A Post-Thanksgiving Feast of GARP Stocks

5 growth stocks I like now

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Nov 28, 2022
  • GARP stocks typically sell for 16 to 19 times earnings.
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GARP stands for growth at a reasonable price. This is the middle ground between value investing (buying what’s unpopular) and growth investing (looking for the next Nvidia (

NVDA, Financial)).

I’m a dyed-in-the-wool value guy. But once a year in this column, I recommend a few GARP stocks.

To simplify the world, let’s say that value stocks generally sell for less than 15 times the company’s profits per share, or less. Growth stocks generally sell for 20 times earnings or more. In the middle, on GARP ground, are stocks selling for 16 to 19 times earnings.

Here are five GARP stocks I like now.


Cisco Systems Inc. (

CSCO, Financial), a computer-networking company, was one of the hottest growth stocks of the late 1990s. Now it’s a much more mature company, but still a good one in my opinion.

The company earned $2.82 a share in its latest fiscal year (ended in July). Analysts expect earnings to rise in the current year and the next two years after that, hitting $4.03 a share in fiscal 2025.

With that kind of growth, I’d expect this stock to sell for 20 times earnings or more, but in fact its multiple is 17. Tech stocks in general have been smashed this year, and I believe Cisco – down 23% year to date -- is one of many stocks in the sector that are attractive now.

Texas Instruments

Another technology stock I like is Texas Instruments Inc. (

TXN, Financial). Based in Dallas, the company is one of the largest semiconductor manufacturers in the world, and consistently one of the most profitable.

It has earned at least 15% on stockholders’ equity in each of the past 15 years, and more than 30% in seven of those years. In the past four quarters, the figure was a towering 65%.

Texas Instruments is the world’s largest maker of analog chips, used to modulate continuously variable signals such as sound and power. It gets about 95% of its revenue from semiconductors and about 5% from calculators. The stock sells for about 19 times earnings.


A mid-sized company that has grown fast is Stride Inc. (

LRN, Financial), an online education company. During the pandemic, it served homebound students from kindergarten through seniors in high school. With progress against Covid-19, that business is fading, but career education and adult education are growing.

My reasoning here is crude, but I think right. People are very busy, and yet educational credentials are essential for career advancement. That gives an edge to online learning programs, especially those (like most of Stride’s) that are sponsored by recognized schools.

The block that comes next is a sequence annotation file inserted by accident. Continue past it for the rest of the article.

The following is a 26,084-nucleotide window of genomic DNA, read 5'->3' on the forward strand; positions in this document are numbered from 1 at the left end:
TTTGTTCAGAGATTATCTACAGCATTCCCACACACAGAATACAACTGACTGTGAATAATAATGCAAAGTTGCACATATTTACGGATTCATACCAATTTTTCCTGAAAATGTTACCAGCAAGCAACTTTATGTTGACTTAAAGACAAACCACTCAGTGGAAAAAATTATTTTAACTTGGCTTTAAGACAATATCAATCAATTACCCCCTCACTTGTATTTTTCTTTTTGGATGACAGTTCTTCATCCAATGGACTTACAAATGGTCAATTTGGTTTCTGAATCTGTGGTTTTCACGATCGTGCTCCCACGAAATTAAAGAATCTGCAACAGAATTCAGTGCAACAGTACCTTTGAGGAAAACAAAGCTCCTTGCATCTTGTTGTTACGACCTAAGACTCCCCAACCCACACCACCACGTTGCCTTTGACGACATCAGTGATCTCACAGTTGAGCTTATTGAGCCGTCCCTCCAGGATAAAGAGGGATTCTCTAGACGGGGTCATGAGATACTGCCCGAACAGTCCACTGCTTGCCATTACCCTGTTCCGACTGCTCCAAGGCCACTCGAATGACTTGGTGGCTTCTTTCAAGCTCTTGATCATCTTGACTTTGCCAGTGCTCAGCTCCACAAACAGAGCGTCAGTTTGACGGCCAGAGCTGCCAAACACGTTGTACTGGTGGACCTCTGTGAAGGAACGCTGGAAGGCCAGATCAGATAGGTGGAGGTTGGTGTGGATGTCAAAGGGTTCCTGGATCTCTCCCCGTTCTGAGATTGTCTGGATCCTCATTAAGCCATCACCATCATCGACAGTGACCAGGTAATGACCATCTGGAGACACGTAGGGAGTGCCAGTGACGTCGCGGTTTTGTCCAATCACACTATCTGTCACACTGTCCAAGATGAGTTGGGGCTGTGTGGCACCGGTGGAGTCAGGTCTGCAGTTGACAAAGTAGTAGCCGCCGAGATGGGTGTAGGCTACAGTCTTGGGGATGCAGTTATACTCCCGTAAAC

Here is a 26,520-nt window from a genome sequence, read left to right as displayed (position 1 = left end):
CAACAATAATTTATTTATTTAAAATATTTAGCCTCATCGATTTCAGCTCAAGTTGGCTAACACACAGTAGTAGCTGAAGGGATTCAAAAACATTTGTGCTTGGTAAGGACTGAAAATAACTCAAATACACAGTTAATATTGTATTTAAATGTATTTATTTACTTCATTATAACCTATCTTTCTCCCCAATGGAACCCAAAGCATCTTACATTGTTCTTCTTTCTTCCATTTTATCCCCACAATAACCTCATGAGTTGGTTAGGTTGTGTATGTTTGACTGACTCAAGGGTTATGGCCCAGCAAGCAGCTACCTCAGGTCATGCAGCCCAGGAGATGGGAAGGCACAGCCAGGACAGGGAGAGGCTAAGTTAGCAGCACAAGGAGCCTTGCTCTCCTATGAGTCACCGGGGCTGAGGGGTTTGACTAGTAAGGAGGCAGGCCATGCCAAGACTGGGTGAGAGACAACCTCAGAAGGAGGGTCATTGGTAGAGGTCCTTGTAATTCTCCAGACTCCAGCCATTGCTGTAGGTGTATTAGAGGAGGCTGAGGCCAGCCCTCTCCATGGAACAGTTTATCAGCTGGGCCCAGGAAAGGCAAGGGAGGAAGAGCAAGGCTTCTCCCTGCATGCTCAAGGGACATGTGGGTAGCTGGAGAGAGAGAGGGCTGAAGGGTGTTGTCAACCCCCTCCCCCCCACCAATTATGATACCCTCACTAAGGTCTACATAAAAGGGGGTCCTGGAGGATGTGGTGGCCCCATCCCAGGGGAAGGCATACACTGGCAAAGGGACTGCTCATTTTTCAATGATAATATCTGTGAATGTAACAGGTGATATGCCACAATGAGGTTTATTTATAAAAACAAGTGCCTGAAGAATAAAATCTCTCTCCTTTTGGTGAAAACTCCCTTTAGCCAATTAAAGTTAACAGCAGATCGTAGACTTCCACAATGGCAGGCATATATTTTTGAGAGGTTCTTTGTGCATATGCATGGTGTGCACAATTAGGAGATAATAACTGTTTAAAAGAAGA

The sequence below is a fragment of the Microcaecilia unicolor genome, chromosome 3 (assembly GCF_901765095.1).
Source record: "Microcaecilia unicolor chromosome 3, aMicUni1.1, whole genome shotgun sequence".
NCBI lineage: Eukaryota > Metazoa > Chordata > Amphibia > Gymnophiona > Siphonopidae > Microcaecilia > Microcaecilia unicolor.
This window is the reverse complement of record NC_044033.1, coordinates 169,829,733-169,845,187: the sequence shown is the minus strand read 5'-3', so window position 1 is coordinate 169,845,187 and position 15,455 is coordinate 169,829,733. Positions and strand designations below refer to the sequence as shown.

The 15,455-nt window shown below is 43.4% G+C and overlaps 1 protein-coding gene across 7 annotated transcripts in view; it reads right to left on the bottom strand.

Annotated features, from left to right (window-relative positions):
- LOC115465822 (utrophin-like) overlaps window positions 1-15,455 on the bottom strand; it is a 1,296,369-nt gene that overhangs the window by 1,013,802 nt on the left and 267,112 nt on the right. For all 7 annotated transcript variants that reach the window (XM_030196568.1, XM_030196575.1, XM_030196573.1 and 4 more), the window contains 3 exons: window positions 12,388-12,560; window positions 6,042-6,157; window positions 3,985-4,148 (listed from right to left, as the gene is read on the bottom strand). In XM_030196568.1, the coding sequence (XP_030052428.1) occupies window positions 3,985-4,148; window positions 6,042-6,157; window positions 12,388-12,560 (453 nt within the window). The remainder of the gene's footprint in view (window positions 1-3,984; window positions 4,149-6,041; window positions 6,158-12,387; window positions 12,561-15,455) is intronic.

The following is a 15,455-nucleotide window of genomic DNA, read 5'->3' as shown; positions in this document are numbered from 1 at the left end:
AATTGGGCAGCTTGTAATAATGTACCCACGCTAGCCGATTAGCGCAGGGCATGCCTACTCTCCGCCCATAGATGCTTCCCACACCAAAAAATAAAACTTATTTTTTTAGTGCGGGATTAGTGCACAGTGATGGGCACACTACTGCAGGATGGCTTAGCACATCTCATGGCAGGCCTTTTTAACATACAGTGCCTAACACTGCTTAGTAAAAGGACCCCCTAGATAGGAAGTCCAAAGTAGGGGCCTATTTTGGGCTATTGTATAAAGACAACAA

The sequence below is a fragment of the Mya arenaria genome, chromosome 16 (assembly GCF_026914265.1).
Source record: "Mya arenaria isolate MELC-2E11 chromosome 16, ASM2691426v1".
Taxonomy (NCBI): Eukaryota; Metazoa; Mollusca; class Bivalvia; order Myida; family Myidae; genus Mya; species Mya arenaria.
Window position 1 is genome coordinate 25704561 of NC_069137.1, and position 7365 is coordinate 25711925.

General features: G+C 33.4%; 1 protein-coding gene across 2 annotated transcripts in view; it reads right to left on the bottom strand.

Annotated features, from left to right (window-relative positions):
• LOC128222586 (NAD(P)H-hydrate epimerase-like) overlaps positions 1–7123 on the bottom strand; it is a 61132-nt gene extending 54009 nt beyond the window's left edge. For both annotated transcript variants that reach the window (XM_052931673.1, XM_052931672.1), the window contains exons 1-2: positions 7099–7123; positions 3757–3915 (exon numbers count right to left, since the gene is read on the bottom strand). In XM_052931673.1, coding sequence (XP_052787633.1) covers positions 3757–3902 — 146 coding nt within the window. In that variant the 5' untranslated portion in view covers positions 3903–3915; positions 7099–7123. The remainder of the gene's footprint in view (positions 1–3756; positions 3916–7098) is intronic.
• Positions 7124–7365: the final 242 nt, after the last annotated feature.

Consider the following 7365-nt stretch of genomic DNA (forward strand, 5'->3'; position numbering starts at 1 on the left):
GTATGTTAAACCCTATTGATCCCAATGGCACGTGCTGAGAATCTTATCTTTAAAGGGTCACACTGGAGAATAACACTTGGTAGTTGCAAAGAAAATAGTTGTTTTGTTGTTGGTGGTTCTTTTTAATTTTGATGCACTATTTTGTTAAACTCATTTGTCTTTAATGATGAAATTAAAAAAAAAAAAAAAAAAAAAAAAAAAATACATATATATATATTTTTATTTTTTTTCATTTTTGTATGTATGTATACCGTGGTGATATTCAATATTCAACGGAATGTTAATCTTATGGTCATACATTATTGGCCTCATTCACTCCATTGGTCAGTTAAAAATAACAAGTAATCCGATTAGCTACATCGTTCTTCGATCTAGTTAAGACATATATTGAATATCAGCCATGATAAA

The stock is at 17 times earnings.

Darling Ingredients

Darling Ingredients Inc. (

DAR, Financial) collects and recycles various food waste materials such as used cooking oil and bakery remnants. It transforms these into animal feed, food ingredients (such as gelatin) and fertilizer. It has shown a profit in each of the past 15 years, and profits have accelerated lately.

The company has made a few acquisitions recently, which has caused it to run up its debt. Debt is still less than stockholders’ equity, but only narrowly so. The stock sells for 16 times earnings – but only 11 times the earnings analysts expect in 2023.


Regeneron Pharmaceuticals Inc. (

REGN, Financial), based in Tarrytown, New York, is a biotech company that already has several products on the market.

Its biggest sellers are the eye medication Eylea (about $9 billion per year in sales), Regen-Cov for Covid-19 (more than $7 billion) and Dupixent which treats several conditions, including eczema and esophagitis (about $6 billion).

Regeneron’s 10-year sales growth rate is about 30% per year. Considering that, I’d say the stock is modestly priced at a little over 15 times earnings.

The record

This is the 22nd column I’ve written about GARP stocks. The average one-year return on my recommendations in this series has been 10.6%, a bit better than the 9.2% average for the Standard & Poor’s 500 Total Return Index over the same periods.

Thirteen of the 21 columns have been profitable, and 12 have beaten the S&P 500. Bear in mind that my column results are hypothetical and shouldn’t be confused with results I obtain for clients. Also, past performance doesn’t predict the future.

Last year’s column had the second-worst results in the entire series. All five of my selections declined, with an average loss of 29.96%. The worst performer was T. Rowe Price Group Inc. (

TROW, Financial), down 38%. For comparison, the S&P 500 Total Return Index was down 13.13%.

John Dorfman is chairman of Dorfman Value Investments in Boston. His firm of clients may own or trade securities discussed in this column. He can be reached at [email protected].


I am/we currently own positions in the stocks mentioned, and have NO plans to sell some or all of the positions in the stocks mentioned over the next 72 hours. Click for the complete disclosure
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